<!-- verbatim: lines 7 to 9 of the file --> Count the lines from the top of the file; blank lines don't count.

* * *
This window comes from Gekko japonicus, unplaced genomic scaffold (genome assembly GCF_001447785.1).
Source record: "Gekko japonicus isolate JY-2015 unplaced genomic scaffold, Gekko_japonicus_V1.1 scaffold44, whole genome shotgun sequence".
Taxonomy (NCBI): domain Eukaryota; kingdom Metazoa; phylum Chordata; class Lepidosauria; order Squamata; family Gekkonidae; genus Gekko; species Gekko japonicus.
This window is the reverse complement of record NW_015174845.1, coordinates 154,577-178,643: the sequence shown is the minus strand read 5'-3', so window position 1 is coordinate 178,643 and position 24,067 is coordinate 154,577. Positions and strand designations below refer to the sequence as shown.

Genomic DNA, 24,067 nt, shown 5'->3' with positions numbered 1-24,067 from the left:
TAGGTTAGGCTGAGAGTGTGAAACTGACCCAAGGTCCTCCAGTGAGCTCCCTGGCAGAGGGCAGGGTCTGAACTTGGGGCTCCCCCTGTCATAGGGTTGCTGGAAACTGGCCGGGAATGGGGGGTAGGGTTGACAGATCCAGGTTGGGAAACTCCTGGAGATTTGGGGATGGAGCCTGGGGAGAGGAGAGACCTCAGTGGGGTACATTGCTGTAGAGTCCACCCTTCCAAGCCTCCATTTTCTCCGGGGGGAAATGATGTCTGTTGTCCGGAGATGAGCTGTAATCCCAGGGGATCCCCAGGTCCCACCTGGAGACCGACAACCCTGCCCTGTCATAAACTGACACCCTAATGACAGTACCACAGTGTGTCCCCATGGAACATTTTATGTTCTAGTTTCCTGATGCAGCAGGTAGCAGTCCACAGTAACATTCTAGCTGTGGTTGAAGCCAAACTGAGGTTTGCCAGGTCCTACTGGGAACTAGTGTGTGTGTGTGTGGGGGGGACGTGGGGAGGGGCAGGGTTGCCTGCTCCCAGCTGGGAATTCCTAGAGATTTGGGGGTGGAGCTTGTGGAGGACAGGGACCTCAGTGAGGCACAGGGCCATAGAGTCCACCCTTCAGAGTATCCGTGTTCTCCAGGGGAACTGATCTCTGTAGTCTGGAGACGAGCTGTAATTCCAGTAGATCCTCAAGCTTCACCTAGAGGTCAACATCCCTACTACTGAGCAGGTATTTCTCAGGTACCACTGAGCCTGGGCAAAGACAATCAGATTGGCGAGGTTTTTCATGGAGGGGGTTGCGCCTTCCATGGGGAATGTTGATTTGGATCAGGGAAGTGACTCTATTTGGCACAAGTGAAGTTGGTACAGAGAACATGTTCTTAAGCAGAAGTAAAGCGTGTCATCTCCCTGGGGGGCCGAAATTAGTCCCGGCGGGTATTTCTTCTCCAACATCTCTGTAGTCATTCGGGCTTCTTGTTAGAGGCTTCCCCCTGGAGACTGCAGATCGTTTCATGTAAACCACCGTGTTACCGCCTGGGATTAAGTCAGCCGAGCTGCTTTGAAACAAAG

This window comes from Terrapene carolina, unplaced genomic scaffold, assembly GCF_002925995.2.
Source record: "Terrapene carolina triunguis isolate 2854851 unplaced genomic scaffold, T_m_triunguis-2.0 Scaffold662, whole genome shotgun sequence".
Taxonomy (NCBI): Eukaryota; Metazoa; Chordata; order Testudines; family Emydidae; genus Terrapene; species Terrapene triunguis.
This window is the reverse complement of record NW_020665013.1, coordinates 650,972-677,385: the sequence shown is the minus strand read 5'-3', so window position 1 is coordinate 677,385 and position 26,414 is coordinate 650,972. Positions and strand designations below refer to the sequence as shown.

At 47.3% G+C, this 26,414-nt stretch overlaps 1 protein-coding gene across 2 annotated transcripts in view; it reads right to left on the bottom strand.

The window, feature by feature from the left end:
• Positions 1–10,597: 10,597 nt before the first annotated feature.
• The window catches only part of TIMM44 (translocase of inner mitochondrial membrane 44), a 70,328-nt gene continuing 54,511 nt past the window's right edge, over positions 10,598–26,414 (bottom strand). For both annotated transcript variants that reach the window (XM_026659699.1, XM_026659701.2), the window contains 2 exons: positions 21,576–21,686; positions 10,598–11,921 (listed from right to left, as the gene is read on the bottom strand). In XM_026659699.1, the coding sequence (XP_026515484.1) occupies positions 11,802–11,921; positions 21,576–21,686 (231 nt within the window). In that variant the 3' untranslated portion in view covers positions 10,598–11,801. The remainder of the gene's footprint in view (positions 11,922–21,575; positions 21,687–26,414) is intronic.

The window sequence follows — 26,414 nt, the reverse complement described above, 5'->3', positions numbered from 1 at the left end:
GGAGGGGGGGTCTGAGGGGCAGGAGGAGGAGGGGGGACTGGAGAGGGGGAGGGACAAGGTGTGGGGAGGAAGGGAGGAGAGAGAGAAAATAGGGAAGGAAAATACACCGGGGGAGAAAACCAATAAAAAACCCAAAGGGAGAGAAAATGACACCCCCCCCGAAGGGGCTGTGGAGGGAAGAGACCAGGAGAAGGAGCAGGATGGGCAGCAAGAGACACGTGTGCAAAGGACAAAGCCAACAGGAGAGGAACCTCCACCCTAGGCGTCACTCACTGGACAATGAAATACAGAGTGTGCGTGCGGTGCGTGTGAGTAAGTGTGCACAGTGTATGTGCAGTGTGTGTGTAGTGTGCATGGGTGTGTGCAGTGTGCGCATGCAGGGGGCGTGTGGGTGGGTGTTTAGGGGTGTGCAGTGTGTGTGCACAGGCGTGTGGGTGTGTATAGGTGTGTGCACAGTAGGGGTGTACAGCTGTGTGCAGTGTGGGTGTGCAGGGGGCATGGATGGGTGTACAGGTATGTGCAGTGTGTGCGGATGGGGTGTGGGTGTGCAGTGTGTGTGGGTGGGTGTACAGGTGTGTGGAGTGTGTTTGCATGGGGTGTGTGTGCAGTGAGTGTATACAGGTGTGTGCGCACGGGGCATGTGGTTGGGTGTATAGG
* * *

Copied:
This window comes from Terrapene carolina, unplaced genomic scaffold, assembly GCF_002925995.2.
Source record: "Terrapene carolina triunguis isolate 2854851 unplaced genomic scaffold, T_m_triunguis-2.0 Scaffold662, whole genome shotgun sequence".
Taxonomy (NCBI): Eukaryota; Metazoa; Chordata; order Testudines; family Emydidae; genus Terrapene; species Terrapene triunguis.